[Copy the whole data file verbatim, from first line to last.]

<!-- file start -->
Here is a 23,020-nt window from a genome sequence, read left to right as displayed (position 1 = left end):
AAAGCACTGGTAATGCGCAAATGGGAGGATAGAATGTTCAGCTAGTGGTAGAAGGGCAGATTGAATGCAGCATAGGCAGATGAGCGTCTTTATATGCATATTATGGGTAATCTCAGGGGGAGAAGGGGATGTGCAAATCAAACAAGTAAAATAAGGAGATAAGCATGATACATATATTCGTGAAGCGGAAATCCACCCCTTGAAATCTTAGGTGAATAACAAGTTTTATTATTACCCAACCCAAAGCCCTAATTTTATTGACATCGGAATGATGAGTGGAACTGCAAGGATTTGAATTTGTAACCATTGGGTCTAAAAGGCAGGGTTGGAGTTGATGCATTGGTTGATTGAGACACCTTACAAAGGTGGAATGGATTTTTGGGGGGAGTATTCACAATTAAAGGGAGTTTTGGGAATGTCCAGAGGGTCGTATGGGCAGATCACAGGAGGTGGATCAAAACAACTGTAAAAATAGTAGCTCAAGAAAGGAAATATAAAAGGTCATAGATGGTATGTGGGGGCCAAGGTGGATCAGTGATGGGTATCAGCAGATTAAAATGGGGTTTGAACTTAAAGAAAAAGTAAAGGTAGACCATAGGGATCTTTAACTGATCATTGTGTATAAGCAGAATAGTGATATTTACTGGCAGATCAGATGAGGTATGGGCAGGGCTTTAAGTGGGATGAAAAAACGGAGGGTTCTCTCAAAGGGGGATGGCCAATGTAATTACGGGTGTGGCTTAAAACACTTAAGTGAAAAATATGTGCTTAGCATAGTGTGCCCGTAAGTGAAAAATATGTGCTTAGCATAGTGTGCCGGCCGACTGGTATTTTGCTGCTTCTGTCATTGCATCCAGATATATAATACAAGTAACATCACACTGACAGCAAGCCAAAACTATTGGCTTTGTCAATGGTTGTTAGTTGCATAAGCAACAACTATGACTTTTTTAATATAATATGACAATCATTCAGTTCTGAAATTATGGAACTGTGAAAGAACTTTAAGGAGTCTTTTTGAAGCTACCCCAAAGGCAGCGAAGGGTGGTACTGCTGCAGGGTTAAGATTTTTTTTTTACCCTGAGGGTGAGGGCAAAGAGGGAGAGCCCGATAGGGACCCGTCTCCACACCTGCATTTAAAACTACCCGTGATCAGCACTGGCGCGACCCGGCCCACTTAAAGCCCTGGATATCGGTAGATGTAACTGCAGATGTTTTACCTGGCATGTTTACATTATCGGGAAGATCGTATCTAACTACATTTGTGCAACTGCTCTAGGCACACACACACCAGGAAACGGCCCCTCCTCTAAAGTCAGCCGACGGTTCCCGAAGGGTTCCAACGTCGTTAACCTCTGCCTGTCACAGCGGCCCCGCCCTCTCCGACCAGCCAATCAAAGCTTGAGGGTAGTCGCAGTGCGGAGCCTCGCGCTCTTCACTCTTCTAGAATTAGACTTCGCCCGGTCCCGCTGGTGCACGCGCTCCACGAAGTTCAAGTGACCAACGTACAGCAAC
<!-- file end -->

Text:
Here is a 23,020-nt window from a genome sequence, read left to right as displayed (position 1 = left end):
AAAGCACTGGTAATGCGCAAATGGGAGGATAGAATGTTCAGCTAGTGGTAGAAGGGCAGATTGAATGCAGCATAGGCAGATGAGCGTCTTTATATGCATATTATGGGTAATCTCAGGGGGAGAAGGGGATGTGCAAATCAAACAAGTAAAATAAGGAGATAAGCATGATACATATATTCGTGAAGCGGAAATCCACCCCTTGAAATCTTAGGTGAATAACAAGTTTTATTATTACCCAACCCAAAGCCCTAATTTTATTGACATCGGAATGATGAGTGGAACTGCAAGGATTTGAATTTGTAACCATTGGGTCTAAAAGGCAGGGTTGGAGTTGATGCATTGGTTGATTGAGACACCTTACAAAGGTGGAATGGATTTTTGGGGGGAGTATTCACAATTAAAGGGAGTTTTGGGAATGTCCAGAGGGTCGTATGGGCAGATCACAGGAGGTGGATCAAAACAACTGTAAAAATAGTAGCTCAAGAAAGGAAATATAAAAGGTCATAGATGGTATGTGGGGGCCAAGGTGGATCAGTGATGGGTATCAGCAGATTAAAATGGGGTTTGAACTTAAAGAAAAAGTAAAGGTAGACCATAGGGATCTTTAACTGATCATTGTGTATAAGCAGAATAGTGATATTTACTGGCAGATCAGATGAGGTATGGGCAGGGCTTTAAGTGGGATGAAAAAACGGAGGGTTCTCTCAAAGGGGGATGGCCAATGTAATTACGGGTGTGGCTTAAAACACTTAAGTGAAAAATATGTGCTTAGCATAGTGTGCCCGTAAGTGAAAAATATGTGCTTAGCATAGTGTGCCGGCCGACTGGTATTTTGCTGCTTCTGTCATTGCATCCAGATATATAATACAAGTAACATCACACTGACAGCAAGCCAAAACTATTGGCTTTGTCAATGGTTGTTAGTTGCATAAGCAACAACTATGACTTTTTTAATATAATATGACAATCATTCAGTTCTGAAATTATGGAACTGTGAAAGAACTTTAAGGAGTCTTTTTGAAGCTACCCCAAAGGCAGCGAAGGGTGGTACTGCTGCAGGGTTAAGATTTTTTTTTTACCCTGAGGGTGAGGGCAAAGAGGGAGAGCCCGATAGGGACCCGTCTCCACACCTGCATTTAAAACTACCCGTGATCAGCACTGGCGCGACCCGGCCCACTTAAAGCCCTGGATATCGGTAGATGTAACTGCAGATGTTTTACCTGGCATGTTTACATTATCGGGAAGATCGTATCTAACTACATTTGTGCAACTGCTCTAGGCACACACACACCAGGAAACGGCCCCTCCTCTAAAGTCAGCCGACGGTTCCCGAAGGGTTCCAACGTCGTTAACCTCTGCCTGTCACAGCGGCCCCGCCCTCTCCGACCAGCCAATCAAAGCTTGAGGGTAGTCGCAGTGCGGAGCCTCGCGCTCTTCACTCTTCTAGAATTAGACTTCGCCCGGTCCCGCTGGTGCACGCGCTCCACGAAGTTCAAGTGACCAACGTACAGCAAC